New software creates fluorescing type with ordinary printers, paper, and ink.
David TalbotFollow @twitterapi
I’m MIT Technology Review's chief correspondent, keeping an eye most often on the world of information and communication technologies—and asking my kids when I don’t understand what’s going on. Recent projects have taken me to Kenya to write about mobile-phone-based health initiatives, and Germany to explore how they’ll ramp up renewable power while closing down nuclear plants. My 2008 feature on the Obama campaign’s social-networking operation was selected for The Best Technology Writing 2009.
David Talbot's Stories
Superconducting cables could make power-grid infrastructure more secure.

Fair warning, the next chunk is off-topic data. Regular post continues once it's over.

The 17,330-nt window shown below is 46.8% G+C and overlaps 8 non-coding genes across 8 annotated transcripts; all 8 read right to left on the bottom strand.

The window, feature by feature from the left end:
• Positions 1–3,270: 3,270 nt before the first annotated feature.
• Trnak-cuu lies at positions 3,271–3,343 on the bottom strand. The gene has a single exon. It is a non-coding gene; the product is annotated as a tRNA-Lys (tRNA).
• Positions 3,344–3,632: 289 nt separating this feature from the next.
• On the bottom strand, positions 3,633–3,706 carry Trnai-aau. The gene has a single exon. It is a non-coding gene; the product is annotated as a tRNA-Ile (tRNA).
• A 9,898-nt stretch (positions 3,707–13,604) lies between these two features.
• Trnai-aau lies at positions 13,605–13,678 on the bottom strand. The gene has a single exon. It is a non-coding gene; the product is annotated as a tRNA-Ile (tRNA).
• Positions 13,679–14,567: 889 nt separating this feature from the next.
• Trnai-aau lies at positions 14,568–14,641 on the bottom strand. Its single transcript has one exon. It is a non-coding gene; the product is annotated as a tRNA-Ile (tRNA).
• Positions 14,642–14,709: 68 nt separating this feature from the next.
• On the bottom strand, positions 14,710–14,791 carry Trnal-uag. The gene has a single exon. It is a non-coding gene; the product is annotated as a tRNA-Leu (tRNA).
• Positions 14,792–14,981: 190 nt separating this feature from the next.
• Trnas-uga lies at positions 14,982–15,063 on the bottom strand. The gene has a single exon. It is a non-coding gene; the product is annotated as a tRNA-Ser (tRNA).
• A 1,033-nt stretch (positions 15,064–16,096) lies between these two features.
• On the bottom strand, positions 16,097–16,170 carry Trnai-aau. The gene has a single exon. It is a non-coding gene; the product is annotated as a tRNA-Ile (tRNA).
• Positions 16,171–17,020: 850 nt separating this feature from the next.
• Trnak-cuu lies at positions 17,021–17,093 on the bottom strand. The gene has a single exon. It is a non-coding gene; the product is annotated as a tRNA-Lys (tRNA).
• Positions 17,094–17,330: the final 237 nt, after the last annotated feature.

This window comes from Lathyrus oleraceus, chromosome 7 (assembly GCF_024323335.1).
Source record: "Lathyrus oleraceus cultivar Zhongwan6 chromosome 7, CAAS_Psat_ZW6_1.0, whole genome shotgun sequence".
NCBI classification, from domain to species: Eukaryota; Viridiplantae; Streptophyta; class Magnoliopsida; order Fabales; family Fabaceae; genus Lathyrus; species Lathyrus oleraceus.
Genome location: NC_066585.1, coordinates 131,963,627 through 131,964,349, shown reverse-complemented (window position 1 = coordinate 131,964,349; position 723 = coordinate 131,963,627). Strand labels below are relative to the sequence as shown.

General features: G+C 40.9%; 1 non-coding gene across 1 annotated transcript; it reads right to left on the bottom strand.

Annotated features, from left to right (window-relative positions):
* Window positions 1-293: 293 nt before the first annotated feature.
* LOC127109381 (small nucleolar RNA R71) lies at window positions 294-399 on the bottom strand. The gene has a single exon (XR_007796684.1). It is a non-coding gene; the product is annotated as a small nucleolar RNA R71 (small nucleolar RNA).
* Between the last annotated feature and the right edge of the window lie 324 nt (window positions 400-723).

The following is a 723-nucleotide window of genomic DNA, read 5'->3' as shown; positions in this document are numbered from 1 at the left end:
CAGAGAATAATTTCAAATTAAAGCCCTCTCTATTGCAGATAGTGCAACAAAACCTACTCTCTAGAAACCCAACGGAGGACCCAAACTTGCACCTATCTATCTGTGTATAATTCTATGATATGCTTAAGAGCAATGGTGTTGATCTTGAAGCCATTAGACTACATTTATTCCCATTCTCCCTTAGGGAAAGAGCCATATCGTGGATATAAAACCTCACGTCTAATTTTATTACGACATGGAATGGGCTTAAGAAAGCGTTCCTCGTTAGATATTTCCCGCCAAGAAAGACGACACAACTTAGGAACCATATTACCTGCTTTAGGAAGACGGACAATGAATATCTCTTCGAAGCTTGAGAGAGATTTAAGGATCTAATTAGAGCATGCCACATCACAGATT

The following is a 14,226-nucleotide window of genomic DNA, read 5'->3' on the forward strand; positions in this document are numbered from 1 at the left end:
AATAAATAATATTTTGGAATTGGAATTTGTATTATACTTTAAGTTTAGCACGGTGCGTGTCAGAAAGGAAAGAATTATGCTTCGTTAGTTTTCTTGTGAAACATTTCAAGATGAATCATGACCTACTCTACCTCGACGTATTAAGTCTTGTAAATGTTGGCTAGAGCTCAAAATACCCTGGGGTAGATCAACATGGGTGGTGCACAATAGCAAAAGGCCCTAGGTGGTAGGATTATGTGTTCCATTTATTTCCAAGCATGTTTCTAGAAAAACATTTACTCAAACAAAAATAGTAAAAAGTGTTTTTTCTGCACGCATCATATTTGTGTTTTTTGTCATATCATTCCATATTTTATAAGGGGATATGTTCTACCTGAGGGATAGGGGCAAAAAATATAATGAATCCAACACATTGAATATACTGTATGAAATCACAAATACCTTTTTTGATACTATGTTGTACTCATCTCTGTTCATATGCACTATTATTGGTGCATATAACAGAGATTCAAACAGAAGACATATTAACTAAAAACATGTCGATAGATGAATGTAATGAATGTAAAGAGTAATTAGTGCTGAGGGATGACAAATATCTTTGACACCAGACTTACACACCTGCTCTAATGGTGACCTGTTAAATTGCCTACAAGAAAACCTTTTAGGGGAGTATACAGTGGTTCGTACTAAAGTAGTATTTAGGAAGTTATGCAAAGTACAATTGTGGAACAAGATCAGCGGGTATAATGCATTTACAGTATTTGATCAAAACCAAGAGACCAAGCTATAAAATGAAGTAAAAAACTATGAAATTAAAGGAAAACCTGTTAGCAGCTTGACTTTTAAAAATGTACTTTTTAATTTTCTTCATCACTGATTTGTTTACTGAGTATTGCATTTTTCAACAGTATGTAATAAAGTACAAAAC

A new Xerox prototype aims to let people use simple natural-language commands to tweak photos and documents, avoiding complex color-editing tools.
On the surface of a new photovoltaic prototype, microscopic nanotube towers perform best when they catch light on their sides.
A new technique provides clearer pictures of massive ice sheets--and better insight into future sea-level increases.
Wondering what to do with your old electronics this New Year? Online guides tell consumers how to avoid sending their computers to toxic chop shops.
Material customized for NASCAR crash safety is now eyed as an impact absorber for carnage-prone spots on U.S. highways.
In a new take on teleconferencing technologies, a rotating display holds forth at the weekly meeting.
A research project involving GE and Texas Tech plans to use wind turbines to run desalination plants.
BMW's new luxury hydrogen-gasoline sedans are impressive engineering efforts--but the environmental jury is still out.